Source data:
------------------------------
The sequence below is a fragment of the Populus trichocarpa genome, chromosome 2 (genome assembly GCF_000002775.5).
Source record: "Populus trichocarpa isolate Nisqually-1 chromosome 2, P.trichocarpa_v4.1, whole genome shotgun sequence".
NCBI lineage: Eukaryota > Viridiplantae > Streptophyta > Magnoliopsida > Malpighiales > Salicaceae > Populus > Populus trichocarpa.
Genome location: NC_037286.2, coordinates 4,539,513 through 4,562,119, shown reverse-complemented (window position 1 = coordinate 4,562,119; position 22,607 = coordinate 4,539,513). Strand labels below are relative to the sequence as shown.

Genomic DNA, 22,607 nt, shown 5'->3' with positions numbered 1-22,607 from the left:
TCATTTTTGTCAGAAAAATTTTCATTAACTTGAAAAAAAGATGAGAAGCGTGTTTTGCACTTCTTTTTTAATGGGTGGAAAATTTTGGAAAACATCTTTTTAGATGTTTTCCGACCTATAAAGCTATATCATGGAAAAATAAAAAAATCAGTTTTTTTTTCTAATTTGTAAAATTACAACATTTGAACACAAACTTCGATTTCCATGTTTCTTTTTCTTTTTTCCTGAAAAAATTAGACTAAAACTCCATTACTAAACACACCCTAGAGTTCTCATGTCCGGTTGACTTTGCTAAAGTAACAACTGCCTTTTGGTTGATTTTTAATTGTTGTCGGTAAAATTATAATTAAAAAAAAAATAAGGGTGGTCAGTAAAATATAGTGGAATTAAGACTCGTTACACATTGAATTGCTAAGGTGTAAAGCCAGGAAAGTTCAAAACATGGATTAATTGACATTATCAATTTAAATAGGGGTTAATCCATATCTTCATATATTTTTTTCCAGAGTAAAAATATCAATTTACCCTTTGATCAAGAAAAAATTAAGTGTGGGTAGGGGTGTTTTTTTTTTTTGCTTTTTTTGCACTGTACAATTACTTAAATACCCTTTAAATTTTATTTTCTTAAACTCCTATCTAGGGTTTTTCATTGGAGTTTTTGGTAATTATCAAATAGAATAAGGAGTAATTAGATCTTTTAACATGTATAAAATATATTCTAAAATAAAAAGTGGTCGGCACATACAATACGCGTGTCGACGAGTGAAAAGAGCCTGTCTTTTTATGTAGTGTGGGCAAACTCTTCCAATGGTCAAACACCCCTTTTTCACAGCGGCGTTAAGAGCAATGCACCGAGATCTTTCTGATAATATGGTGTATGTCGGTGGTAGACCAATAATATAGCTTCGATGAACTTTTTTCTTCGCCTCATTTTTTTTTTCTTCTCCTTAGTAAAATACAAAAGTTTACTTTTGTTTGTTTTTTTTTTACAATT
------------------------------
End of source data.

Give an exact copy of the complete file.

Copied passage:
The sequence below is a fragment of the Populus trichocarpa genome, chromosome 2 (genome assembly GCF_000002775.5).
Source record: "Populus trichocarpa isolate Nisqually-1 chromosome 2, P.trichocarpa_v4.1, whole genome shotgun sequence".
NCBI lineage: Eukaryota > Viridiplantae > Streptophyta > Magnoliopsida > Malpighiales > Salicaceae > Populus > Populus trichocarpa.
Genome location: NC_037286.2, coordinates 4,539,513 through 4,562,119, shown reverse-complemented (window position 1 = coordinate 4,562,119; position 22,607 = coordinate 4,539,513). Strand labels below are relative to the sequence as shown.

Genomic DNA, 22,607 nt, shown 5'->3' with positions numbered 1-22,607 from the left:
TCATTTTTGTCAGAAAAATTTTCATTAACTTGAAAAAAAGATGAGAAGCGTGTTTTGCACTTCTTTTTTAATGGGTGGAAAATTTTGGAAAACATCTTTTTAGATGTTTTCCGACCTATAAAGCTATATCATGGAAAAATAAAAAAATCAGTTTTTTTTTCTAATTTGTAAAATTACAACATTTGAACACAAACTTCGATTTCCATGTTTCTTTTTCTTTTTTCCTGAAAAAATTAGACTAAAACTCCATTACTAAACACACCCTAGAGTTCTCATGTCCGGTTGACTTTGCTAAAGTAACAACTGCCTTTTGGTTGATTTTTAATTGTTGTCGGTAAAATTATAATTAAAAAAAAAATAAGGGTGGTCAGTAAAATATAGTGGAATTAAGACTCGTTACACATTGAATTGCTAAGGTGTAAAGCCAGGAAAGTTCAAAACATGGATTAATTGACATTATCAATTTAAATAGGGGTTAATCCATATCTTCATATATTTTTTTCCAGAGTAAAAATATCAATTTACCCTTTGATCAAGAAAAAATTAAGTGTGGGTAGGGGTGTTTTTTTTTTTTGCTTTTTTTGCACTGTACAATTACTTAAATACCCTTTAAATTTTATTTTCTTAAACTCCTATCTAGGGTTTTTCATTGGAGTTTTTGGTAATTATCAAATAGAATAAGGAGTAATTAGATCTTTTAACATGTATAAAATATATTCTAAAATAAAAAGTGGTCGGCACATACAATACGCGTGTCGACGAGTGAAAAGAGCCTGTCTTTTTATGTAGTGTGGGCAAACTCTTCCAATGGTCAAACACCCCTTTTTCACAGCGGCGTTAAGAGCAATGCACCGAGATCTTTCTGATAATATGGTGTATGTCGGTGGTAGACCAATAATATAGCTTCGATGAACTTTTTTCTTCGCCTCATTTTTTTTTTCTTCTCCTTAGTAAAATACAAAAGTTTACTTTTGTTTGTTTTTTTTTTACAATT